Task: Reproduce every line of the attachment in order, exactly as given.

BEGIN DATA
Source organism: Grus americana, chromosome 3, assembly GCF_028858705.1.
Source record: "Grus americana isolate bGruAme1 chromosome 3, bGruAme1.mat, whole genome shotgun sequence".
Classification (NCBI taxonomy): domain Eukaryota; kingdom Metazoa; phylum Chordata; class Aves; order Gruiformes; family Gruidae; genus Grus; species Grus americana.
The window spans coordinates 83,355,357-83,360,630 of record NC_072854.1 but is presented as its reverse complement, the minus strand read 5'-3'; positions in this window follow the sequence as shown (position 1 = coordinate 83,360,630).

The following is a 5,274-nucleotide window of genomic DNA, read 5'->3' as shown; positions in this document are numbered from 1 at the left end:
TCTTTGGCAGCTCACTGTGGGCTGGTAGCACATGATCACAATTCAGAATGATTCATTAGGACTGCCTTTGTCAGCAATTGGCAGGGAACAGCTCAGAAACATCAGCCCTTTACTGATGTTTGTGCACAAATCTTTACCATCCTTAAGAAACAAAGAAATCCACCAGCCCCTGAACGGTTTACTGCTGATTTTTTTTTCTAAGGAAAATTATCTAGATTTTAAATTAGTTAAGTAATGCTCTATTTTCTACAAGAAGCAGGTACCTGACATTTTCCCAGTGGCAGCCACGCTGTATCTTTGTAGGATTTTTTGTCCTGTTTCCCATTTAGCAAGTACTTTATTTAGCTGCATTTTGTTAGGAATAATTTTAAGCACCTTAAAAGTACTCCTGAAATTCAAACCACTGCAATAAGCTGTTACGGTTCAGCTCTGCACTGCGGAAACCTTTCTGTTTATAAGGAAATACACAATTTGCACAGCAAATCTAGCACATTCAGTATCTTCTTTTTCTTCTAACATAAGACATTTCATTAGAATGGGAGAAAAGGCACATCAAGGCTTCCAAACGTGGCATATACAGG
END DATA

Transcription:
Source organism: Grus americana, chromosome 3, assembly GCF_028858705.1.
Source record: "Grus americana isolate bGruAme1 chromosome 3, bGruAme1.mat, whole genome shotgun sequence".
Classification (NCBI taxonomy): domain Eukaryota; kingdom Metazoa; phylum Chordata; class Aves; order Gruiformes; family Gruidae; genus Grus; species Grus americana.
The window spans coordinates 83,355,357-83,360,630 of record NC_072854.1 but is presented as its reverse complement, the minus strand read 5'-3'; positions in this window follow the sequence as shown (position 1 = coordinate 83,360,630).

The following is a 5,274-nucleotide window of genomic DNA, read 5'->3' as shown; positions in this document are numbered from 1 at the left end:
TCTTTGGCAGCTCACTGTGGGCTGGTAGCACATGATCACAATTCAGAATGATTCATTAGGACTGCCTTTGTCAGCAATTGGCAGGGAACAGCTCAGAAACATCAGCCCTTTACTGATGTTTGTGCACAAATCTTTACCATCCTTAAGAAACAAAGAAATCCACCAGCCCCTGAACGGTTTACTGCTGATTTTTTTTTCTAAGGAAAATTATCTAGATTTTAAATTAGTTAAGTAATGCTCTATTTTCTACAAGAAGCAGGTACCTGACATTTTCCCAGTGGCAGCCACGCTGTATCTTTGTAGGATTTTTTGTCCTGTTTCCCATTTAGCAAGTACTTTATTTAGCTGCATTTTGTTAGGAATAATTTTAAGCACCTTAAAAGTACTCCTGAAATTCAAACCACTGCAATAAGCTGTTACGGTTCAGCTCTGCACTGCGGAAACCTTTCTGTTTATAAGGAAATACACAATTTGCACAGCAAATCTAGCACATTCAGTATCTTCTTTTTCTTCTAACATAAGACATTTCATTAGAATGGGAGAAAAGGCACATCAAGGCTTCCAAACGTGGCATATACAGG